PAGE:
Grace and Marion Dancing in the Orchard by Charles Green (21). 1912. 10.7 x 14.9 cm, exclusive of frame. Dickens's The Battle of Life, Pears Centenary Edition, in which the plates often have captions that are different from the titles in the "List of Illustrations" (p. 13-14). Specifically, Grace and Marion Dancing in the Orchard has a lengthy caption that is quite different from its title in the "List of Illustrations"; the textual quotation that serves as the caption for this charming illustration of the dark-haired and blonde-haired sister dancing to the music of a harp and fiddle in their father's orchard is "It was a pleasant, lively, natural scene; a beautiful day, a retired spot; and the two girls, quite unconstrained and careless, danced in the freedom and gaiety of their hearts" ("Part the First," p. 21, from the text on the facing page) — an expression of perfect harmony and sisterly devotion (perhaps inspired by the author's recollections of his wife and her sister, Mary, who died in May 1837). In the 1846 edition of the novella, the equivalent illustration is Daniel Maclise's frontispiece, Grace and Marion Jeddler Dancing (see below), but the Household Editions, illustrated by Fred Barnard and American E. A. Abbey, contain no such picture of sisterly devotion.

Context of the Illustration

Nowhere more altered, perhaps, about a hundred years ago, than in one little orchard attached to an old stone house with a honeysuckle porch; where, on a bright autumn morning, there were sounds of music and laughter, and where two girls danced merrily together on the grass, while some half-dozen peasant women standing on ladders, gathering the apples from the trees, stopped in their work to look down, and share their enjoyment. It was a pleasant, lively, natural scene; a beautiful day, a retired spot; and the two girls, quite unconstrained and careless, danced in the freedom and gaiety of their hearts.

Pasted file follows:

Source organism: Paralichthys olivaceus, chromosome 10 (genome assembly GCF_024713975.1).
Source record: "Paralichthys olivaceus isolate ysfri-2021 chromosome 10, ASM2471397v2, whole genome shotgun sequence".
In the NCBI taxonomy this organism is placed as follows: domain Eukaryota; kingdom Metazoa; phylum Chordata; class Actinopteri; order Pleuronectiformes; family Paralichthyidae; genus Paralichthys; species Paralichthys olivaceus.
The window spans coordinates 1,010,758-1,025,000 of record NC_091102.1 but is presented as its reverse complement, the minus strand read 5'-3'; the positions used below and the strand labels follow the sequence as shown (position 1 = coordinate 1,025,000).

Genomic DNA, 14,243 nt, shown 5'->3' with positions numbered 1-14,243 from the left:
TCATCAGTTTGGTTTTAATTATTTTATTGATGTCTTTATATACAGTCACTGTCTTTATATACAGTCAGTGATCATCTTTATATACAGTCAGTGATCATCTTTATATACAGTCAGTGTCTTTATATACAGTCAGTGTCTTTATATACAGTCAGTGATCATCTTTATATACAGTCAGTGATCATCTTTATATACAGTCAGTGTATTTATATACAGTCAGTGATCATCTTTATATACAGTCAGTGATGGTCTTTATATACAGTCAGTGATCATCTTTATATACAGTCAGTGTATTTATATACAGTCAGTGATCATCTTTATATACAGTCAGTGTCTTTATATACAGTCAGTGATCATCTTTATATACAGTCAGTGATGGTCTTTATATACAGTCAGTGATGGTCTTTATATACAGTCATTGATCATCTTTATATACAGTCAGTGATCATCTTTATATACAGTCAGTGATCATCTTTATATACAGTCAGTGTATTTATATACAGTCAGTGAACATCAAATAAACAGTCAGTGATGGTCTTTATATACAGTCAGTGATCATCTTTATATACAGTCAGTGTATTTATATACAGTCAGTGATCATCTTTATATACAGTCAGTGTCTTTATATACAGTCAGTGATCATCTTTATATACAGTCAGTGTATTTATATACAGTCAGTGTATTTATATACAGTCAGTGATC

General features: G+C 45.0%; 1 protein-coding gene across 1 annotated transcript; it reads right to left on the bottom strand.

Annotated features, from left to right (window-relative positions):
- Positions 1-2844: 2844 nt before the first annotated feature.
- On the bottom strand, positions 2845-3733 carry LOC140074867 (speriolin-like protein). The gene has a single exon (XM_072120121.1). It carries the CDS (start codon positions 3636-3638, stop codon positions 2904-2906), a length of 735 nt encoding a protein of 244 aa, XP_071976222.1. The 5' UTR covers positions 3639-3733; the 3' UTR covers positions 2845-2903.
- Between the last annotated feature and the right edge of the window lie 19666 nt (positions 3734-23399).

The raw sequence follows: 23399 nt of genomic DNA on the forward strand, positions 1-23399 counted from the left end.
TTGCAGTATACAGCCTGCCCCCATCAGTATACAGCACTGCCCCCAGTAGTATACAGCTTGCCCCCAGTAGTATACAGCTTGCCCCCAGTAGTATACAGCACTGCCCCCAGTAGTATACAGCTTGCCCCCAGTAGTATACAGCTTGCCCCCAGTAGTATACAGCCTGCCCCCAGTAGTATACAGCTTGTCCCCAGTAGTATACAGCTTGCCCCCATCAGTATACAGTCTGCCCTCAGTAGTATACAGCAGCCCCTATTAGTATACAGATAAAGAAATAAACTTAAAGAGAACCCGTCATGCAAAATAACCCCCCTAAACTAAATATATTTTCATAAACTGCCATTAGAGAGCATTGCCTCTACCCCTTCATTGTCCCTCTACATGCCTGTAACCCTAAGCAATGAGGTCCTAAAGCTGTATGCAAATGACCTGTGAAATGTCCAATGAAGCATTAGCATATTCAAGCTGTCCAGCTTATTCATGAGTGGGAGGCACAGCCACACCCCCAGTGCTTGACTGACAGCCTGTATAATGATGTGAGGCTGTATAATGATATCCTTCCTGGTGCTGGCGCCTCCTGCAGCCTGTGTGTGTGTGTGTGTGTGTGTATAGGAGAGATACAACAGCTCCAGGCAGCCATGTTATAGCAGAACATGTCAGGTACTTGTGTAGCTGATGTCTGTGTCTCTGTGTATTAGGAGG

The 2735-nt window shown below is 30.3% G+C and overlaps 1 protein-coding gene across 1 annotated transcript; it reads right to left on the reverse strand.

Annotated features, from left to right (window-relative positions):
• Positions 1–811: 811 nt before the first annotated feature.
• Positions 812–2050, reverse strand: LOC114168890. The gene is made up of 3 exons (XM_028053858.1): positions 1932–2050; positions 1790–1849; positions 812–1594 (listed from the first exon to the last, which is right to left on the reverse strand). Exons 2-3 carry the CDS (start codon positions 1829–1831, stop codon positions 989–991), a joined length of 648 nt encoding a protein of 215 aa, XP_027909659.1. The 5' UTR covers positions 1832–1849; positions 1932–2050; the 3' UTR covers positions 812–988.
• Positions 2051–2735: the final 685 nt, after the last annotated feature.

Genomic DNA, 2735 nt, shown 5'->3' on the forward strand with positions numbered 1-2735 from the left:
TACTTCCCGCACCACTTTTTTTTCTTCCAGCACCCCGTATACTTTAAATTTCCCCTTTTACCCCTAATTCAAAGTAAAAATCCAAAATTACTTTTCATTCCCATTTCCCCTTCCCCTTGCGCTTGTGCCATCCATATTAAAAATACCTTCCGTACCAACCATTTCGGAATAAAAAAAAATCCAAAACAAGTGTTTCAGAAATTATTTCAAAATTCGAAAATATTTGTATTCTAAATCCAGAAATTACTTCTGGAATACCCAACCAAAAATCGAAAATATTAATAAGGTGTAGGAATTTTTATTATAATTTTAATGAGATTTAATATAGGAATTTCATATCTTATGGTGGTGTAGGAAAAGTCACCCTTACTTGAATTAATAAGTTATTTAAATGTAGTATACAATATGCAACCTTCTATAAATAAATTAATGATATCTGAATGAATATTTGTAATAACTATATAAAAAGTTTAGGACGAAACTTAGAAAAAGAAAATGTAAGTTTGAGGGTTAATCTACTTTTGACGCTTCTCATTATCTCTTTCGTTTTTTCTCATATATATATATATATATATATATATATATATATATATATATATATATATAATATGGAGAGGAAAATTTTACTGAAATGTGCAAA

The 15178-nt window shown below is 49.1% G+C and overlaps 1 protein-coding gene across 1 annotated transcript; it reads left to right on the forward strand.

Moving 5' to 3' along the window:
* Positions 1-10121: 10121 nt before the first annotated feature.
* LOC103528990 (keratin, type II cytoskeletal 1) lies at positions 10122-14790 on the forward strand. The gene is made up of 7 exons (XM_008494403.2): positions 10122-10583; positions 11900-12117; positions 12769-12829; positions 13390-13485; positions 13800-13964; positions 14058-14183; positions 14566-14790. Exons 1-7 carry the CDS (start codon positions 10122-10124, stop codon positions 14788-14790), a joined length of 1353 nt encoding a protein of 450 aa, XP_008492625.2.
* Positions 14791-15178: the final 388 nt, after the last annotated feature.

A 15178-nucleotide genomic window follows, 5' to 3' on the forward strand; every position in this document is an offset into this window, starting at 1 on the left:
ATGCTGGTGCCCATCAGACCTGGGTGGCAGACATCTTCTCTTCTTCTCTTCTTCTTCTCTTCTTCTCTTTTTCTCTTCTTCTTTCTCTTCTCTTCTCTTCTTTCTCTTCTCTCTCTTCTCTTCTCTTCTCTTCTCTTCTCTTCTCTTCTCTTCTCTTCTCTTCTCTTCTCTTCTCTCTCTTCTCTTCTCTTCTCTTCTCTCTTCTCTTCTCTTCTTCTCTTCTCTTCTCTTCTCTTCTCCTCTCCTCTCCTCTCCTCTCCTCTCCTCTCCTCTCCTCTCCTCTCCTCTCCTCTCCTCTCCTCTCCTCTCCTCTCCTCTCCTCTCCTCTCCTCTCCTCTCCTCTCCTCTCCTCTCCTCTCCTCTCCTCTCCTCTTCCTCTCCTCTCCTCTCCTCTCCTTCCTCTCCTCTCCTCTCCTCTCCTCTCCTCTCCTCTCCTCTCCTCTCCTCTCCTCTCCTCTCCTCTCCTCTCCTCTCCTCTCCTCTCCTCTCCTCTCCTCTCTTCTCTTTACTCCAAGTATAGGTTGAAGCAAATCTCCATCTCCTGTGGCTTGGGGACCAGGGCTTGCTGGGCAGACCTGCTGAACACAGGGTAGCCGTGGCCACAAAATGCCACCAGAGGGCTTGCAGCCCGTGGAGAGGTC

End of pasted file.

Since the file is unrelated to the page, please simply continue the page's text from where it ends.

If there were no such thing as display in the world, my private opinion is, and I hope you agree with me, that we might get on a great deal better than we do, and might be infinitely more agreeable company than we are. It was charming to see how these girls danced. They had no spectators but the apple-pickers on the ladders. They were very glad to please them, but they danced to please themselves (or at least you would have supposed so); and you could no more help admiring, than they could help dancing. How they did dance!